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When walruses traded teeth for tusks

The world is currently home to one species of walrus, but this hasn’t always been the case. In the Miocene period, around 12.5 million years ago, there were closer to 20 different species living on shores from Japan to Portugal. You might not recognize the recently described Archaeodobenus akamatsui if you saw one though, as this Japanese walrus lacked the signature tusks we associate with these animals. Those tusks seem to actually be an exception to a family of animals that otherwise looked more like modern sea lions.

Archaeodobenus akamatsui was a large creature, probably weighing in at around 1,042 lbs., although that’s smaller than modern walruses can get. Like some of their contemporaries, they had pronounced canine teeth, but nothing that could be considered a tusk. They most likely ate a varied diet, particularly focused on things like fish they’d find in the ocean.

Forking the family tree

There was an impressive amount of biodiversity in this time period, possibly spurred by changes in sea levels. Changing shorelines likely split and isolated walrus populations to the point they could no longer inter-breed, even after being reintroduced to each other a later dates. The split lineages allowed for a wide range of body types, including the first tusked walrus, Gomphotaria pugnax from California.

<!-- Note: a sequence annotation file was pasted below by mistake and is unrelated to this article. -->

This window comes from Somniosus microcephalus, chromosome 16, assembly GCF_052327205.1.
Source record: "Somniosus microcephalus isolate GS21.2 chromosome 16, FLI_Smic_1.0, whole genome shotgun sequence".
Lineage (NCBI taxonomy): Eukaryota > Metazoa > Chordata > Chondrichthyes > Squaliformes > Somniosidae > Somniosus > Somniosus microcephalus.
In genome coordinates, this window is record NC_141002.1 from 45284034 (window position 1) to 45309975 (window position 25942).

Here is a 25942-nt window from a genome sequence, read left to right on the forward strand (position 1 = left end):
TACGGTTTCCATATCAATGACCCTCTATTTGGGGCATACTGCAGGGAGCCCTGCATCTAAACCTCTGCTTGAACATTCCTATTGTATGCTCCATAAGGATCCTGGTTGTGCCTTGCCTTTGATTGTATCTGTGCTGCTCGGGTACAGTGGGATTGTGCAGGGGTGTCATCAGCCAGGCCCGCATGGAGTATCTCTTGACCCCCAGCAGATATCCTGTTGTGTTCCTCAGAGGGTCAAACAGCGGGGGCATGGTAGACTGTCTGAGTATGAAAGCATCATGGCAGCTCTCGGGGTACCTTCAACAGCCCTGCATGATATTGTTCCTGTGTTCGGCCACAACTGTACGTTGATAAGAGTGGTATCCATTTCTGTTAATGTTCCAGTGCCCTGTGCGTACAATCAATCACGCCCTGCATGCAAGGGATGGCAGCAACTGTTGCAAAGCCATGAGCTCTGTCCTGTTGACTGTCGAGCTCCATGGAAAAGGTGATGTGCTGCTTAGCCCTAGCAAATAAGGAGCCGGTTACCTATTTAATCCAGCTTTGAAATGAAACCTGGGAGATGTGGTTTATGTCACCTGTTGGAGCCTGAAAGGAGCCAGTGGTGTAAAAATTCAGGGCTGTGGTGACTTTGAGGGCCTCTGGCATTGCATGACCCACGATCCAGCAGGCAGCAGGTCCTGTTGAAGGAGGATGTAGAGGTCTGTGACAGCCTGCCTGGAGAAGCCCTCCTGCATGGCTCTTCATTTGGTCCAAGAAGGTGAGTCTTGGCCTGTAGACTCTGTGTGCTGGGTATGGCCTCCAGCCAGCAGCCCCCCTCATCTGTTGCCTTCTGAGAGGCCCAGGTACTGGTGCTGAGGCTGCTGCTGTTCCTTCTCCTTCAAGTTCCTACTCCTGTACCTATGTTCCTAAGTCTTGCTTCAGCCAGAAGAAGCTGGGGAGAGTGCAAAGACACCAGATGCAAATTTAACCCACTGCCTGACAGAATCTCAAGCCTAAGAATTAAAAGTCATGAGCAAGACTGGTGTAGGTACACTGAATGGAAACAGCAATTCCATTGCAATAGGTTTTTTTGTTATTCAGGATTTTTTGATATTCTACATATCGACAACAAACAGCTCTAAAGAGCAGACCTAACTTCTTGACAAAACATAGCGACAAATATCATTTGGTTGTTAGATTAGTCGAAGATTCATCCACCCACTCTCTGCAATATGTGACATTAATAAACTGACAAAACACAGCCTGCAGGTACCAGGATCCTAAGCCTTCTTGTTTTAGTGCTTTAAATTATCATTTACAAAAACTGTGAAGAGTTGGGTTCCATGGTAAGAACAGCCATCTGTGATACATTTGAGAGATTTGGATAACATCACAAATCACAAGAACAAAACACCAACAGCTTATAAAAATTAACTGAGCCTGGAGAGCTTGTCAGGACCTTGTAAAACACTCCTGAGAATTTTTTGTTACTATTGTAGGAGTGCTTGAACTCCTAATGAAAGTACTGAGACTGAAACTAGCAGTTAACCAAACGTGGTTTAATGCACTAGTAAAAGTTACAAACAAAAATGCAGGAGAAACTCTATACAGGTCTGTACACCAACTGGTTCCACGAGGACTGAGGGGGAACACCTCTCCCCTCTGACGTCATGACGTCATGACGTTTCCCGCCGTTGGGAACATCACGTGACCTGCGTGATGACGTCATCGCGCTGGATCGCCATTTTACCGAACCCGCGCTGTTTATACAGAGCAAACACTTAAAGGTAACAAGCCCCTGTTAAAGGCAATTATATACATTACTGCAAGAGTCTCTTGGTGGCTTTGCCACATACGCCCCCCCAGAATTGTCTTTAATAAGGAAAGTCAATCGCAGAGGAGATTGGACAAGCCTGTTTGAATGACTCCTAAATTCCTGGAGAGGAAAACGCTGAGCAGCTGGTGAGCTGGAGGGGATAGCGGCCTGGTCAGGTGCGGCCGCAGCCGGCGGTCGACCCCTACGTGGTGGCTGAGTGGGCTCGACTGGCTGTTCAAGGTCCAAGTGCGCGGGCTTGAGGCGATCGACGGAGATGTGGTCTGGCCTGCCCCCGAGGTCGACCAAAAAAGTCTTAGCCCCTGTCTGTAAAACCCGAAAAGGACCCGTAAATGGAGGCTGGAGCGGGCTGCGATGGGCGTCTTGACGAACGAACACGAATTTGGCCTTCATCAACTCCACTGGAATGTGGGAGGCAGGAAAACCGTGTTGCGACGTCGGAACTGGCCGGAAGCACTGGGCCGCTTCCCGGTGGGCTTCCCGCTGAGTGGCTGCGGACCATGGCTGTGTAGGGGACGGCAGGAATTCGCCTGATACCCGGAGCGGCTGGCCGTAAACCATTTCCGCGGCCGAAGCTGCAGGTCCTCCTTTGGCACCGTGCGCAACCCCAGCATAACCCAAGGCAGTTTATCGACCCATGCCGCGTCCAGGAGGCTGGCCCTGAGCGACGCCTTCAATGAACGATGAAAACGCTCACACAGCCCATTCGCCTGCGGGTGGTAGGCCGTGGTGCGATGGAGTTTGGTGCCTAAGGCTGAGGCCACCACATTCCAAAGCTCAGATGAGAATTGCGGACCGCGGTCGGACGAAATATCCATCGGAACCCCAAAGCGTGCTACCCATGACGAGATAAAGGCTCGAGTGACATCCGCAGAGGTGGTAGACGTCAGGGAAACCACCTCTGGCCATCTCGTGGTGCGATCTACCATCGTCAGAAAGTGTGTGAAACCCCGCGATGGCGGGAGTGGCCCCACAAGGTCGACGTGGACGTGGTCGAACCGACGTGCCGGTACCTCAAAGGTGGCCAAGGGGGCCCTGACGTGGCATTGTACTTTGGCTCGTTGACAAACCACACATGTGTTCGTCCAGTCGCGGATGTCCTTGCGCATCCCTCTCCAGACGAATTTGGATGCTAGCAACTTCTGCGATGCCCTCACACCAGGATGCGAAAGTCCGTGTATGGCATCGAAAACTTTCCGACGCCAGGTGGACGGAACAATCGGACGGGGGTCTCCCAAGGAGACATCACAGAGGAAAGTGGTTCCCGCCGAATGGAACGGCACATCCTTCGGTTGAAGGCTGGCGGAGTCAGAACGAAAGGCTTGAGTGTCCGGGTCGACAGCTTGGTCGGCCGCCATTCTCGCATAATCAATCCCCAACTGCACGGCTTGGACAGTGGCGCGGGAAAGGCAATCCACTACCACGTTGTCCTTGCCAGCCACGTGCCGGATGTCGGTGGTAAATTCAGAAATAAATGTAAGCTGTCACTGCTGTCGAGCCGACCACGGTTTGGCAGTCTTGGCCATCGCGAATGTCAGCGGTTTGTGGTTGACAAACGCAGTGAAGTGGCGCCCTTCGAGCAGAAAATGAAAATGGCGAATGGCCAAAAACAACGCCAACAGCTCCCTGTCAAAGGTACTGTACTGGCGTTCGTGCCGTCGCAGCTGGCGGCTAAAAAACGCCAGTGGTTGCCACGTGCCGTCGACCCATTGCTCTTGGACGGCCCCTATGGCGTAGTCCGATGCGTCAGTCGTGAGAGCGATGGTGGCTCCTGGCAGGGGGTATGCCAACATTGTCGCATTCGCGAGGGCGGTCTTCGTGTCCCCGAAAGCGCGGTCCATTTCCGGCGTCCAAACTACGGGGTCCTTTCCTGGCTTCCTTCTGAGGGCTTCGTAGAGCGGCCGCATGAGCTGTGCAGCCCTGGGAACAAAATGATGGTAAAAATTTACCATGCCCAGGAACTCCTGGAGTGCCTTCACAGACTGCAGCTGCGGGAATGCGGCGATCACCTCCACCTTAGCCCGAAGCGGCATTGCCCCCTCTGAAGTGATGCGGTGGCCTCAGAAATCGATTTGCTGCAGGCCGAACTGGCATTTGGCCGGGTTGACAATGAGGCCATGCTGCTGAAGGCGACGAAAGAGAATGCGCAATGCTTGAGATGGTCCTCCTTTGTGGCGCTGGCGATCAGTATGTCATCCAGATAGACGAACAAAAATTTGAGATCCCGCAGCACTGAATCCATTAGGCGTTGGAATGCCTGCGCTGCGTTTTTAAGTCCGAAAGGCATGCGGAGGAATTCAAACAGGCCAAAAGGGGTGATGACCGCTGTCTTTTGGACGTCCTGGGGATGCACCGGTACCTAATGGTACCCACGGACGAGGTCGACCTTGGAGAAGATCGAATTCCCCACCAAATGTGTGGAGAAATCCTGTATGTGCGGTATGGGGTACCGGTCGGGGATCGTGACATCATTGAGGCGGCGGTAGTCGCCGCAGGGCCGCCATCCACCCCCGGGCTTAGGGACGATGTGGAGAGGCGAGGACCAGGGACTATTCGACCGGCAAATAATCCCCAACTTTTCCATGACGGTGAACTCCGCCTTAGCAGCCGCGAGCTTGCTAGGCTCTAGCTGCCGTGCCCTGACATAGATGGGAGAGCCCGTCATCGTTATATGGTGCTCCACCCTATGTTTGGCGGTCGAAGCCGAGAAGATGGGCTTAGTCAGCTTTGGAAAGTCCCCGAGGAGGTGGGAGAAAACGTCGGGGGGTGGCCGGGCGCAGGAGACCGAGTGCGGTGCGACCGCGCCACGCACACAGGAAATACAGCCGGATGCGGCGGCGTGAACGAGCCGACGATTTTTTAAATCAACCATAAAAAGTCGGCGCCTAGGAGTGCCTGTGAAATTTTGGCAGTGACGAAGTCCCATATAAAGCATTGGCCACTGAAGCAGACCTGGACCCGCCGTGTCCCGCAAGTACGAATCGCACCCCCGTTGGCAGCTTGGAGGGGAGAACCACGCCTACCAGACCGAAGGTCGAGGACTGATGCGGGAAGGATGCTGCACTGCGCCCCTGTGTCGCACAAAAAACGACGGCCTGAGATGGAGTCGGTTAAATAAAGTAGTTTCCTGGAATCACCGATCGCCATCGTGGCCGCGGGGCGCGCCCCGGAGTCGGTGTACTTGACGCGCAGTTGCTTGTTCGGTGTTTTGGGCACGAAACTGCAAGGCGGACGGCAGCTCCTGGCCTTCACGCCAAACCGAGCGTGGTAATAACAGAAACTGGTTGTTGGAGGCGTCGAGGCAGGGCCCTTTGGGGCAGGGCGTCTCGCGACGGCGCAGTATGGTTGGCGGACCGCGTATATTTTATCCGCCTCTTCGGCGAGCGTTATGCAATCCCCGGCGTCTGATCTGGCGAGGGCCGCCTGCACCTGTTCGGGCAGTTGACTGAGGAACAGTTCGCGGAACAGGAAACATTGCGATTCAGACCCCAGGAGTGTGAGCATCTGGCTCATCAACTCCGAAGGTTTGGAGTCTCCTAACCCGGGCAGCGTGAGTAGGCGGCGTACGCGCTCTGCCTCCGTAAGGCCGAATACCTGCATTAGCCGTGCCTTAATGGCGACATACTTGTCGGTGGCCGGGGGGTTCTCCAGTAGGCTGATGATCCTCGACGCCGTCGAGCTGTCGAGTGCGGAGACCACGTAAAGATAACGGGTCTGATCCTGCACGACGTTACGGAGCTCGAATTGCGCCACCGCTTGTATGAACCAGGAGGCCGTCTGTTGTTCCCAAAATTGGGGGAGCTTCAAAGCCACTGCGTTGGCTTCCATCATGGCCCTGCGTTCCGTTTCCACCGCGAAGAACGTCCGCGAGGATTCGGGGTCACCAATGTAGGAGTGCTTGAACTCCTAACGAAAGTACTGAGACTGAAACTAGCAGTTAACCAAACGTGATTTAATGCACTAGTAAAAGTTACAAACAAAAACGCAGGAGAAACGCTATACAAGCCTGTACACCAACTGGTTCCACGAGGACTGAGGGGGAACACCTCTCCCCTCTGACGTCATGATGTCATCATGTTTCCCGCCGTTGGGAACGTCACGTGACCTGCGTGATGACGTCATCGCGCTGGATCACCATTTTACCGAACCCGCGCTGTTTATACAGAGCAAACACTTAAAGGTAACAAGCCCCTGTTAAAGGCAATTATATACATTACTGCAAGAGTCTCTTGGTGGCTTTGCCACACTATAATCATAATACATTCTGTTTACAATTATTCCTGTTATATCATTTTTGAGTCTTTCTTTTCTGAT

G. pugnax still lacked the tusks of a modern walrus, but did pack four, over-sized pieces of dentry in its mouth. With two large teeth on top, and two on the bottom, it appears that this species started using these large teeth to target shellfish, moving away from its predecessors’ reliance on fish. While cracking shellfish may be what got the walrus tusk started, it’s certainly not where it ended up.

From feeding to multi-function

Modern walruses, Odobenus rosmarus, use their tusks for a variety of tasks, but they don’t involve prying open shells anymore. Modern walruses “suction feed,” meaning they basically vacuum the meat out of shellfish, with their tusks being incidental to the process. This method of feeding probably predated the enlargement of their tusks, as they’d impede many other forms of hunting at their current sizes. Both males and females have tusks large enough that the animals can use them to haul themselves out of the water onto icy shores. Since ancestors like Archaeodobenus akamatsui lived in warmer environments, it’s been theorized that the ice drove tusks to be what they are today.

Even if the combination of suction feeding and ice were contributing factors, they don’t tell the whole story. Tusks are much larger on males, growing up to of up to three feet in length. Males also use them to intimidate or wound male competitors, indicating that sexual selection has played a role in their exaggerated size. While we often like to look for singular, cause-and-effect relationships in anatomy across time, these large teeth may represent a case where a confluence of factors, and maybe some walrus ingenuity, helped build such striking features.

Source: No Tusks: Ancient Walrus Cousin Looked More Like a Sea Lion by Laura Geggel, Live Science

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